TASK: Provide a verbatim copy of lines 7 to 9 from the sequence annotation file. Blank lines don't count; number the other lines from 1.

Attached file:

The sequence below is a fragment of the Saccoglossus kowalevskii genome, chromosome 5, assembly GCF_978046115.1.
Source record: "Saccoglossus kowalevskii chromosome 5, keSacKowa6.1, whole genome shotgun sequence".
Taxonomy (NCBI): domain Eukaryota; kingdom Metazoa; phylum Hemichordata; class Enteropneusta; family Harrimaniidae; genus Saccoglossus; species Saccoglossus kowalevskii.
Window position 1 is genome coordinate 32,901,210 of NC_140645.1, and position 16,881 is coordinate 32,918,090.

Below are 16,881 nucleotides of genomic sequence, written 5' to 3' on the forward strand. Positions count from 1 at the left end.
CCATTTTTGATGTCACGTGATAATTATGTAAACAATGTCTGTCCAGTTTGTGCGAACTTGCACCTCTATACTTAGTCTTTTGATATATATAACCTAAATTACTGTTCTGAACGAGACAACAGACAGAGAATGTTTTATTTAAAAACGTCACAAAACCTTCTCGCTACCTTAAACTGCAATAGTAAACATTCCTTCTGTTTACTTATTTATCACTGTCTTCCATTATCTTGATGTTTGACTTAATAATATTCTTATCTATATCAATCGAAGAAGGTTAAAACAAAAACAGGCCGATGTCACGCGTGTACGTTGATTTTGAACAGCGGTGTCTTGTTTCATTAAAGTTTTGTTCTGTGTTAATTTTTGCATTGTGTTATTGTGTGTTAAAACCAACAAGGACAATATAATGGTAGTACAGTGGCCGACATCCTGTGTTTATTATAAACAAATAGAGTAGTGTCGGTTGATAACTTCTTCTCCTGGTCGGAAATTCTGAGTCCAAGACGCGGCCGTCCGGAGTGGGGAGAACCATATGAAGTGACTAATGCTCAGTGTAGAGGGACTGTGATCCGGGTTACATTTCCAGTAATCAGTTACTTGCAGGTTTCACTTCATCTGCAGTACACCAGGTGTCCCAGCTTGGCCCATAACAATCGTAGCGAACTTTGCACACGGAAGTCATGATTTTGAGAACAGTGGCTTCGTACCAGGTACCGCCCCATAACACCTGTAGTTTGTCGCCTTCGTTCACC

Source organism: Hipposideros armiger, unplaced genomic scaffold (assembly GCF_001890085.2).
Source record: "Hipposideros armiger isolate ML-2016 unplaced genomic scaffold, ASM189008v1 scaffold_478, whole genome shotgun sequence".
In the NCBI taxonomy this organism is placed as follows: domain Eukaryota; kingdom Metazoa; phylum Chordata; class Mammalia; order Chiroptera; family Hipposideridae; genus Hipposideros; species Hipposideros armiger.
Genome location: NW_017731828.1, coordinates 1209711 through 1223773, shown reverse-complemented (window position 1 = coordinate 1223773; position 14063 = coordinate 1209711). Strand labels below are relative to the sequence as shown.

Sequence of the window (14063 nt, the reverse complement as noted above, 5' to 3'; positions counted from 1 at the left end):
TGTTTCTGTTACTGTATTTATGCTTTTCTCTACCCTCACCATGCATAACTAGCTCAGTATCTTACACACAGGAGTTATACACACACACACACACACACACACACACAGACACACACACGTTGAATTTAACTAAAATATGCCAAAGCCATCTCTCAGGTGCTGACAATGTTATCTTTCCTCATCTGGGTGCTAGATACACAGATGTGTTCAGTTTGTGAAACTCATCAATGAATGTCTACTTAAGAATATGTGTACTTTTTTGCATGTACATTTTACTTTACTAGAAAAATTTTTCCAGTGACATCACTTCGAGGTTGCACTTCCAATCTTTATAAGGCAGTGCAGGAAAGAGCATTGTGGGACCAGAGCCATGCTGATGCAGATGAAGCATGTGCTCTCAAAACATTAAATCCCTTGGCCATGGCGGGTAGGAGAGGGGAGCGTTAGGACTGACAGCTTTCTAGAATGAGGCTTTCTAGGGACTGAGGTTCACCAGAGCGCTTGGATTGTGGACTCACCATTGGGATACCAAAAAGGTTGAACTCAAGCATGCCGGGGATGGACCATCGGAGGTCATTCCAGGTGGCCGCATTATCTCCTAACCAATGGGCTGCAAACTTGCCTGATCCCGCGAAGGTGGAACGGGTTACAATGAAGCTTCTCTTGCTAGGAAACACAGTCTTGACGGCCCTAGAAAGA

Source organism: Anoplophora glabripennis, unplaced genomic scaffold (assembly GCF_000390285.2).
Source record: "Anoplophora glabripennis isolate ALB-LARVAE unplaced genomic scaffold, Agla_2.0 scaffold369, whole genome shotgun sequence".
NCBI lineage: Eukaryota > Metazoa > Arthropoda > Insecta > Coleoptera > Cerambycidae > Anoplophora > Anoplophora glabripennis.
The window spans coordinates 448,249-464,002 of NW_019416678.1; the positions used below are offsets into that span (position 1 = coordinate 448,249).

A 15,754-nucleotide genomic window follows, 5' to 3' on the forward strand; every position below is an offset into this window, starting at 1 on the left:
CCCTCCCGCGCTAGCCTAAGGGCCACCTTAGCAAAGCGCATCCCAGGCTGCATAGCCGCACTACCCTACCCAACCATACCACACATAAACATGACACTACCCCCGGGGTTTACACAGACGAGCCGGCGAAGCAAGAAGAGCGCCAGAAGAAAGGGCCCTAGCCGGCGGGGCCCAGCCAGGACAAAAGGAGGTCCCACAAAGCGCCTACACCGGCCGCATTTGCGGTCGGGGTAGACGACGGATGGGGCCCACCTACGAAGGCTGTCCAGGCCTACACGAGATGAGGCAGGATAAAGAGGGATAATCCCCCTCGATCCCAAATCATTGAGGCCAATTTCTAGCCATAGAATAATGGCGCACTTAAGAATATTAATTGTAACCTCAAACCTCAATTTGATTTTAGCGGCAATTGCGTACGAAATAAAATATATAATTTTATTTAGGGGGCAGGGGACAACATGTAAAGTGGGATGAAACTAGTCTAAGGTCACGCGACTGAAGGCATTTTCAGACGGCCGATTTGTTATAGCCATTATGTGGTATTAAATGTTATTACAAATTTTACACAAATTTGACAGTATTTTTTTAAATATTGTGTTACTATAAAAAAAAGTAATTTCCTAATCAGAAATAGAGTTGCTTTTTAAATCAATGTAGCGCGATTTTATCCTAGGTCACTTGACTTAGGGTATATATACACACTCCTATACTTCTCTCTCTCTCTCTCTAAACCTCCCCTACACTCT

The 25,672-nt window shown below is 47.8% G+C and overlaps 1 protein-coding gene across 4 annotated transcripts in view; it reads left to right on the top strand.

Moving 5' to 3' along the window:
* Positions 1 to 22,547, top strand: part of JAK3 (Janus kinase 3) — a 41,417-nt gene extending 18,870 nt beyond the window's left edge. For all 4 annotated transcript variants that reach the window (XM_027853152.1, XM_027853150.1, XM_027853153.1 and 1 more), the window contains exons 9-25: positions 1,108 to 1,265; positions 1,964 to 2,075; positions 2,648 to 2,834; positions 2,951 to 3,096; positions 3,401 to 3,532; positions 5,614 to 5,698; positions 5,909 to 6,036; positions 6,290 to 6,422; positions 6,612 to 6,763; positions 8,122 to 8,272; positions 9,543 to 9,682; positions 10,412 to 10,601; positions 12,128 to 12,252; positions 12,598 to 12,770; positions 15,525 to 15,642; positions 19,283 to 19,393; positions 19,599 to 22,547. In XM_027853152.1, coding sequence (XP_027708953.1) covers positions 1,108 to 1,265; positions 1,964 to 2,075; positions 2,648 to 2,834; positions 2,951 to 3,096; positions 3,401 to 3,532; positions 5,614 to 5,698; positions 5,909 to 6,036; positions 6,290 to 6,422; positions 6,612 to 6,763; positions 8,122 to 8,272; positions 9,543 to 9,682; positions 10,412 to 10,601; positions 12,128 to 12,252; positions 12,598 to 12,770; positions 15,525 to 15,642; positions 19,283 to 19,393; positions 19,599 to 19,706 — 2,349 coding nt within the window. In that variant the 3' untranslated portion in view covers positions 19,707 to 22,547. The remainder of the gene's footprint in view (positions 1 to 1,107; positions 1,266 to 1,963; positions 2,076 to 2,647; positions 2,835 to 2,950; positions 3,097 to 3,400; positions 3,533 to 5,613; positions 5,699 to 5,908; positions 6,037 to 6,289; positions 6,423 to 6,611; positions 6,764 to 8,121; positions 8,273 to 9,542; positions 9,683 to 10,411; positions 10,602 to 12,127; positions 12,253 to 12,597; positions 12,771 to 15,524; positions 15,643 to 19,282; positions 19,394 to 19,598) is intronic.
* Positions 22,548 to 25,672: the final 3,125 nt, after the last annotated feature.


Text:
Source organism: Hipposideros armiger, unplaced genomic scaffold (assembly GCF_001890085.2).
Source record: "Hipposideros armiger isolate ML-2016 unplaced genomic scaffold, ASM189008v1 scaffold_478, whole genome shotgun sequence".
In the NCBI taxonomy this organism is placed as follows: domain Eukaryota; kingdom Metazoa; phylum Chordata; class Mammalia; order Chiroptera; family Hipposideridae; genus Hipposideros; species Hipposideros armiger.